11 May What to Know About Dependent Care Assistance Program (DCAP) Reimbursements After a Midyear Termination
One common configuration of employee benefits today is a cafeteria plan with options for pre-tax contributions that include a health Flexible Spending Account (FSA) and a dependent care FSA, also commonly referred to as a DCAP.
The health FSA pays for or reimburses out-of-pocket medical expenses for employees and their families, while the DCAP can be used for child or elder daycare and similar expenses for qualifying dependents — such as children, a disabled spouse, or legally dependent parents.
However, a issue many employers encounter is what to do when a DCAP participant’s employment terminates mid-year with unused DCAP contributions. Can this person be reimbursed for expenses incurred after termination of employment, or must they forfeit the unused contributions? The answer depends on the terms of your plan.
Unlike health FSAs, DCAPs are not subject to the Consolidated Omnibus Budget Reconciliation Act. So, DCAP participants generally have no right to continue coverage after their employment terminates.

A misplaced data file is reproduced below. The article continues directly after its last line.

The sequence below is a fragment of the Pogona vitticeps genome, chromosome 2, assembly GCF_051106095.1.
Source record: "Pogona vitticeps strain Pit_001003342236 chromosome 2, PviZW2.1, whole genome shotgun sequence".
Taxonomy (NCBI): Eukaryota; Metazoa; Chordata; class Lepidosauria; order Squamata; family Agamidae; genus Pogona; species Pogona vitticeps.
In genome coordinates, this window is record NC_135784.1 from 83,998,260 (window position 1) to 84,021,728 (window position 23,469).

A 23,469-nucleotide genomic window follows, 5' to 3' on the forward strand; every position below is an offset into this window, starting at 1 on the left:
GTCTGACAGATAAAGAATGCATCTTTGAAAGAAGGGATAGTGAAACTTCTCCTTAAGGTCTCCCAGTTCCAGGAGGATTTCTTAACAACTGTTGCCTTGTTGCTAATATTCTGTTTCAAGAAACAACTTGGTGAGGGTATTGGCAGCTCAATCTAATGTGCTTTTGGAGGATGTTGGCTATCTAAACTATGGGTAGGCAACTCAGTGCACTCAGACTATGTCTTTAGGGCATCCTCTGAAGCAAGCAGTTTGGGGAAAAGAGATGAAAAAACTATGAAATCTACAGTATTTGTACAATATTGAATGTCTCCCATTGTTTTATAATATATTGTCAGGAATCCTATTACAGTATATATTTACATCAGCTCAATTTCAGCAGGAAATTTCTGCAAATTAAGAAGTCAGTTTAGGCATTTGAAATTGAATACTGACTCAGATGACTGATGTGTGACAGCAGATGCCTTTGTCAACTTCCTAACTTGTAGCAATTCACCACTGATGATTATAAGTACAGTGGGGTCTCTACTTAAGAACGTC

However, proposed IRS cafeteria plan regulations allow a DCAP to be designed so employees whose participation has ceased — for example, because of termination — may be reimbursed from their remaining DCAP account balances for eligible expenses incurred during the remainder of the plan year (including any grace period immediately following the plan year, if provided).
If such a ‘spend-down provision’ is offered, it must be included in the written plan document. Note that this special rule does not extend to other benefits, such as the health FSA. The regulations also make clear that a spend-down provision is optional. If an employer does not design its plan to include it, any remaining contributions will be forfeited unless they are used to reimburse expenses incurred before the participant’s termination and submitted by the end of the DCAP’s run-out period.
A DCAP can reimburse dependent care expenses only if they enable the employee (and spouse if the employee is married) to be ‘gainfully employed.’ The same rule applies to expenses incurred after termination.
Generally, ‘gainful employment’ means employed or actively looking for work. Special rules apply in certain situations — for instance, a spouse who is a full-time student or incapable of self-care may be deemed to be gainfully employed. An example in the regulations confirms that a DCAP can reimburse expenses incurred while a former employee works for an employer other than the DCAP sponsor.
Many of today’s employees must deal with the challenge of caring for children or aging parents (or both). Yours may appreciate the value of a DCAP, but administering these plans calls for careful attention to detail. We can provide you with more information.